Therefore, at any moment in time, the totality of strategic "Defenders" emphasize induced strategic behavior
activity of such firms is usually a mixture of induced and
autonomous strategic behavior. based on a very clear concept of corporate strategy.
(2) The current concept of strategy leads to the establishment Such firms face the long run danger of a lack of
of a structural context aimed at keeping strategic behavior
at lower levels in line with the concept of corporate creativity and renewal in their corporate strategy.
strategy. In this sense, structure follows strategy. Finally, "reactors" have neither a clear corporate
(3) Structural context intervenes in the relationship between
induced strategic behavior and concept of strategy. It strategy to induce strategic behavior nor the en-
operates as a selection mechanism on the stream of in- trepreneurial capabilities related to autonomous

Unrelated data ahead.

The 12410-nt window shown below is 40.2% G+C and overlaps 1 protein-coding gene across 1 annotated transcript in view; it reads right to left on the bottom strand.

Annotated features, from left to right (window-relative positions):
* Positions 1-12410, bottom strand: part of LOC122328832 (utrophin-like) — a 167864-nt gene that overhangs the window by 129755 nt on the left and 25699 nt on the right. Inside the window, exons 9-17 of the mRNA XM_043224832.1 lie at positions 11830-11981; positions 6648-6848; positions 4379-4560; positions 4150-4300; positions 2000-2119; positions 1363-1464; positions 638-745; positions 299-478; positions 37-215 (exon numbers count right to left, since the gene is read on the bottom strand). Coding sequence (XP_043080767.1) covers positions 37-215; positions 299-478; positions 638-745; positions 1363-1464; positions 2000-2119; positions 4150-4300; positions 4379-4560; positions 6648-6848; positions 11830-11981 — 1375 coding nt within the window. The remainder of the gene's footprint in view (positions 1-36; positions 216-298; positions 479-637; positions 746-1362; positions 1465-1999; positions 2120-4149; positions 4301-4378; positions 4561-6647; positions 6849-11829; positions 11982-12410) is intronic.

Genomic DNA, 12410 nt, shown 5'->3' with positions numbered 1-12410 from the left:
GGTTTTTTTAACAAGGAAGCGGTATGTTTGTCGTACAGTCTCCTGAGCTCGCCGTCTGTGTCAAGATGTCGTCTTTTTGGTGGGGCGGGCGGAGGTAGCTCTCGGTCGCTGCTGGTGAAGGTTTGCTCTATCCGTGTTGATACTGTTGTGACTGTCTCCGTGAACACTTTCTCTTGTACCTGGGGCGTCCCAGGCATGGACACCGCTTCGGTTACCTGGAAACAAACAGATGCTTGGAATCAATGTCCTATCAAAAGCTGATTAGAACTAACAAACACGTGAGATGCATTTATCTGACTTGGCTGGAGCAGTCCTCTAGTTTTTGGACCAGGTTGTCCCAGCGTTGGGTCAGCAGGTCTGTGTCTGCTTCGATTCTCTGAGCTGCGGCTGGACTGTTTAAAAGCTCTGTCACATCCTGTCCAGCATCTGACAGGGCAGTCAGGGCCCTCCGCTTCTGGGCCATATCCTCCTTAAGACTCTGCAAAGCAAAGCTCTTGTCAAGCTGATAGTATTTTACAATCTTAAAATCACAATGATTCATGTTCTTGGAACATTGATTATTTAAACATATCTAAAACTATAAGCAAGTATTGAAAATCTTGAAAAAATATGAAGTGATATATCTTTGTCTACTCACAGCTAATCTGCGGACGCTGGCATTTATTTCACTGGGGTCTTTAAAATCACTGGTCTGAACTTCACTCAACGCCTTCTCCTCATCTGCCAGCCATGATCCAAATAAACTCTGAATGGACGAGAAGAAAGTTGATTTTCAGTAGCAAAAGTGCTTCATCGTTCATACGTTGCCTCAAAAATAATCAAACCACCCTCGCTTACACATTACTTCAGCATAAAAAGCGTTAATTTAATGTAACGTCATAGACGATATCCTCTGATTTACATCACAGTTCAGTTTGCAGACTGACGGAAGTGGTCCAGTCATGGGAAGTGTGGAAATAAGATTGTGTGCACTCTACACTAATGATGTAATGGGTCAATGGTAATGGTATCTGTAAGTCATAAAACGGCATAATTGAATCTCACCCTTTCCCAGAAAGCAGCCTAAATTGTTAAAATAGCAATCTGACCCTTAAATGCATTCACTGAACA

duced strategic behavior. In this sense, strategy follows
structure. strategic behavior. They find themselves in a
(4) Over time, structural context reduces the variation in in- dangerously unstable situation.
duced strategic behavior, and may thereby prevent
strategic learning on the part of the firm. This is another The model of the strategic process presented here
aspect of the strategy follows structure proposition. seems also relevant for the emerging theory of
(5) Strategic context intervenes in the relationship between
autonomous strategic behavior and concept of strategy. organizational learning. The concept of strategy of
Through the activation of the process of strategic context a corporation and the corresponding structural ar-
determination, autonomous strategic behavior can become
integrated in the concept of strategy of the firm. rangements impound the learning of the firm over
(6) Structural context intervenes only to a limited extent in the time. The concept of strategy provides a more or
relationship between autonomous strategic behavior and